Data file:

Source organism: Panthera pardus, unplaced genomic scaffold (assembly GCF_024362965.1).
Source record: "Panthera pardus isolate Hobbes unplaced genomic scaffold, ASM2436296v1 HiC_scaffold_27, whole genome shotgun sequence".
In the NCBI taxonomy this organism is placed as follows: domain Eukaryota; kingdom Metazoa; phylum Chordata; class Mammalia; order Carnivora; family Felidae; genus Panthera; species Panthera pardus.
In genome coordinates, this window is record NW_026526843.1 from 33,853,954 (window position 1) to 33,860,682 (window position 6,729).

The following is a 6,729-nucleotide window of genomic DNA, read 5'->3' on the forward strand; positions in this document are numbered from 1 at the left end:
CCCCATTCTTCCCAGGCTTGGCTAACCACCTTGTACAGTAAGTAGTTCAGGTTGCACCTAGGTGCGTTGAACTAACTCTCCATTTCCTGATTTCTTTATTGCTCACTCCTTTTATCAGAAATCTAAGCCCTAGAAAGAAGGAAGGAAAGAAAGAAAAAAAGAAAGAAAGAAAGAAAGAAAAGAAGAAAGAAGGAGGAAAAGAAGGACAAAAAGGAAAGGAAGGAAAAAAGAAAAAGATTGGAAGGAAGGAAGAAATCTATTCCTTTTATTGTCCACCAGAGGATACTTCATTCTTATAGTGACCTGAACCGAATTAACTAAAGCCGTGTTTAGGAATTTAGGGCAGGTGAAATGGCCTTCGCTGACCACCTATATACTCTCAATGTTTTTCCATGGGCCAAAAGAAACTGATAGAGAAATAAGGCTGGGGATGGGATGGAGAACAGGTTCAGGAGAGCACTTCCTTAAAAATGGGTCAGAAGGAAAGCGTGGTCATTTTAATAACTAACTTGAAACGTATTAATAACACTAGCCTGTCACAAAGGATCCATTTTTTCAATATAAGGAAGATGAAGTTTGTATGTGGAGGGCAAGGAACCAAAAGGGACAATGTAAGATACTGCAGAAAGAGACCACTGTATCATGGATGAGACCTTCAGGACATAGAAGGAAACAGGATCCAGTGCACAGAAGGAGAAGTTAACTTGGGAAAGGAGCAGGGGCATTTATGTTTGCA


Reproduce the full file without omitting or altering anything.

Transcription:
Source organism: Panthera pardus, unplaced genomic scaffold (assembly GCF_024362965.1).
Source record: "Panthera pardus isolate Hobbes unplaced genomic scaffold, ASM2436296v1 HiC_scaffold_27, whole genome shotgun sequence".
In the NCBI taxonomy this organism is placed as follows: domain Eukaryota; kingdom Metazoa; phylum Chordata; class Mammalia; order Carnivora; family Felidae; genus Panthera; species Panthera pardus.
In genome coordinates, this window is record NW_026526843.1 from 33,853,954 (window position 1) to 33,860,682 (window position 6,729).

The following is a 6,729-nucleotide window of genomic DNA, read 5'->3' on the forward strand; positions in this document are numbered from 1 at the left end:
CCCCATTCTTCCCAGGCTTGGCTAACCACCTTGTACAGTAAGTAGTTCAGGTTGCACCTAGGTGCGTTGAACTAACTCTCCATTTCCTGATTTCTTTATTGCTCACTCCTTTTATCAGAAATCTAAGCCCTAGAAAGAAGGAAGGAAAGAAAGAAAAAAAGAAAGAAAGAAAGAAAGAAAAGAAGAAAGAAGGAGGAAAAGAAGGACAAAAAGGAAAGGAAGGAAAAAAGAAAAAGATTGGAAGGAAGGAAGAAATCTATTCCTTTTATTGTCCACCAGAGGATACTTCATTCTTATAGTGACCTGAACCGAATTAACTAAAGCCGTGTTTAGGAATTTAGGGCAGGTGAAATGGCCTTCGCTGACCACCTATATACTCTCAATGTTTTTCCATGGGCCAAAAGAAACTGATAGAGAAATAAGGCTGGGGATGGGATGGAGAACAGGTTCAGGAGAGCACTTCCTTAAAAATGGGTCAGAAGGAAAGCGTGGTCATTTTAATAACTAACTTGAAACGTATTAATAACACTAGCCTGTCACAAAGGATCCATTTTTTCAATATAAGGAAGATGAAGTTTGTATGTGGAGGGCAAGGAACCAAAAGGGACAATGTAAGATACTGCAGAAAGAGACCACTGTATCATGGATGAGACCTTCAGGACATAGAAGGAAACAGGATCCAGTGCACAGAAGGAGAAGTTAACTTGGGAAAGGAGCAGGGGCATTTATGTTTGCA